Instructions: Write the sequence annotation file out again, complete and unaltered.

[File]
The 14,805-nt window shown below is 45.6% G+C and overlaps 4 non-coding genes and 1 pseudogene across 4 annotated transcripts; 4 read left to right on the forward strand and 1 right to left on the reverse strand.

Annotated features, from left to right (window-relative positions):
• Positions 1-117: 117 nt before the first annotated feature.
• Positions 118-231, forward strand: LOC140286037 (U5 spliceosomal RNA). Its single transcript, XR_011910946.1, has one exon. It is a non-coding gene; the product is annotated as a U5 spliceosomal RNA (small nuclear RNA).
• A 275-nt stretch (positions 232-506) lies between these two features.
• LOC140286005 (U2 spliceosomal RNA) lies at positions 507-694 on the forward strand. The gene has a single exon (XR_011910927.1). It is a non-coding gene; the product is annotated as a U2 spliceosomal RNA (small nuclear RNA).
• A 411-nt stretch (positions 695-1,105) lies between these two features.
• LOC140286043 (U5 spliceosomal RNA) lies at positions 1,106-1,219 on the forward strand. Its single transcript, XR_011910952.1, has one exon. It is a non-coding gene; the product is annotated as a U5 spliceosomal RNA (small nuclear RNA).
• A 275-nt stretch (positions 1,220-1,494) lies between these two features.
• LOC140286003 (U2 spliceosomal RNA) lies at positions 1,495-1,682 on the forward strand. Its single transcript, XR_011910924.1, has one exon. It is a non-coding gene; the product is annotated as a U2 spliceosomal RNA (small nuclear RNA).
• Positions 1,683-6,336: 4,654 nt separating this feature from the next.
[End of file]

The 14,805-nt window shown below is 45.6% G+C and overlaps 4 non-coding genes and 1 pseudogene across 4 annotated transcripts; 4 read left to right on the forward strand and 1 right to left on the reverse strand.

Annotated features, from left to right (window-relative positions):
• Positions 1-117: 117 nt before the first annotated feature.
• Positions 118-231, forward strand: LOC140286037 (U5 spliceosomal RNA). Its single transcript, XR_011910946.1, has one exon. It is a non-coding gene; the product is annotated as a U5 spliceosomal RNA (small nuclear RNA).
• A 275-nt stretch (positions 232-506) lies between these two features.
• LOC140286005 (U2 spliceosomal RNA) lies at positions 507-694 on the forward strand. The gene has a single exon (XR_011910927.1). It is a non-coding gene; the product is annotated as a U2 spliceosomal RNA (small nuclear RNA).
• A 411-nt stretch (positions 695-1,105) lies between these two features.
• LOC140286043 (U5 spliceosomal RNA) lies at positions 1,106-1,219 on the forward strand. Its single transcript, XR_011910952.1, has one exon. It is a non-coding gene; the product is annotated as a U5 spliceosomal RNA (small nuclear RNA).
• A 275-nt stretch (positions 1,220-1,494) lies between these two features.
• LOC140286003 (U2 spliceosomal RNA) lies at positions 1,495-1,682 on the forward strand. Its single transcript, XR_011910924.1, has one exon. It is a non-coding gene; the product is annotated as a U2 spliceosomal RNA (small nuclear RNA).
• Positions 1,683-6,336: 4,654 nt separating this feature from the next.